Last week I shared a link on Facebook - Why Johnny Can't Program: A New Medium Requires A New Literacy – that makes that case that everyone should learn how to program. Philip A DesAutels, my good friend and one of the smartest people I know, replied in Facebook with a long well-though out reply. With his permission I copied it below as a sort of guest post. I would love replies either to the origional article or to Philip’s reply. Who is right? Philip or Douglas Rushkoff? Should everyone learn to program and if so how much? Or should we only push a few into programming? [EDIT: The ACM and CSTA have a new report out about computer science education in the US. I blog about it here.]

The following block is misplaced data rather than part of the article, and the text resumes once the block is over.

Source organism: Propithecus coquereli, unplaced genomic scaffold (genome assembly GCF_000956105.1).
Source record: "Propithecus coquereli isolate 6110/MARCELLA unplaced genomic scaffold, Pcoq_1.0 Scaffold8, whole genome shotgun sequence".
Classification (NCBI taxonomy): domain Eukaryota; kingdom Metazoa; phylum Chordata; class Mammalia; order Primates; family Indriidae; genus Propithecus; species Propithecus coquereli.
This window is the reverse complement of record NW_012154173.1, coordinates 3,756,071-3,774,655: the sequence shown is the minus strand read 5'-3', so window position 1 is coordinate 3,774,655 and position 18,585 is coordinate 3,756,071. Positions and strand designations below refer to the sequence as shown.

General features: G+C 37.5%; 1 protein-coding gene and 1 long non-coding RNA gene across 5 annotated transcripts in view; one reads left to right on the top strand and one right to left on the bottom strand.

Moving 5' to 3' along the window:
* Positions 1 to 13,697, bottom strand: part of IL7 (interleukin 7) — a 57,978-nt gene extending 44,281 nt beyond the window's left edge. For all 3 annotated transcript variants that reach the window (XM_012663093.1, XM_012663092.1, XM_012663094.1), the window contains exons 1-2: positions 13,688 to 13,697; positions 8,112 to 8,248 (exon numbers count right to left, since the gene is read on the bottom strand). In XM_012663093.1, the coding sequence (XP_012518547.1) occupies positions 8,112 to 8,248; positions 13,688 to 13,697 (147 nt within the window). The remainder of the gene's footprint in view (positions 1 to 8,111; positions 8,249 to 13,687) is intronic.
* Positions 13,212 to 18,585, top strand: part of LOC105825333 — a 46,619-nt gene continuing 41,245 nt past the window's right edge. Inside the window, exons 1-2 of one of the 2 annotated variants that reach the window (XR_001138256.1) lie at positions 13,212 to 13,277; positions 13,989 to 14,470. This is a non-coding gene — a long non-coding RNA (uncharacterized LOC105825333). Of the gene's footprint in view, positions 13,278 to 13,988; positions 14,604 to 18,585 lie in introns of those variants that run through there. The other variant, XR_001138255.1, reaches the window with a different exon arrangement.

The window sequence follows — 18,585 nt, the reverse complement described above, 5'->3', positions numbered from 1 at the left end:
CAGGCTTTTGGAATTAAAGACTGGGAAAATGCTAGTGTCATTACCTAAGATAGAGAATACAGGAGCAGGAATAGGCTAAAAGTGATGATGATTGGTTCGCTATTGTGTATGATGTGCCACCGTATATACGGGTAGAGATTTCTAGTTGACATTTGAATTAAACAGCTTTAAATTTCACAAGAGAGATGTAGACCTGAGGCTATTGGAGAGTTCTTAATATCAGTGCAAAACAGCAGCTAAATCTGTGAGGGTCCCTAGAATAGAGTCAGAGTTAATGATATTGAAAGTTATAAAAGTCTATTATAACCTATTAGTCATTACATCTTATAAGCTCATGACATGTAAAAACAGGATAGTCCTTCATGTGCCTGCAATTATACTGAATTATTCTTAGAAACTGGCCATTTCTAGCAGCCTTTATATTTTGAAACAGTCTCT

I truly understand the place of CS in HS and so, I feel the need to rail against this article... Let's start with a line that sums up the central premise - "Digital tools are not like rakes, steam engines, or even automobiles that we can drive with little understanding of how they work." Ummm, hello Douglas, first each of these technologies - hand tools, steam engines and automobiles transformed humanity, each had a very dedicated training program for professionals and users and each was encapsulated to the point where it the technology (or its meta-equivalent - is now so well hidden that only a few experts need the professional design skills while the mass of users can apply the technology with some technical skills and deep domain skills. Let me explain.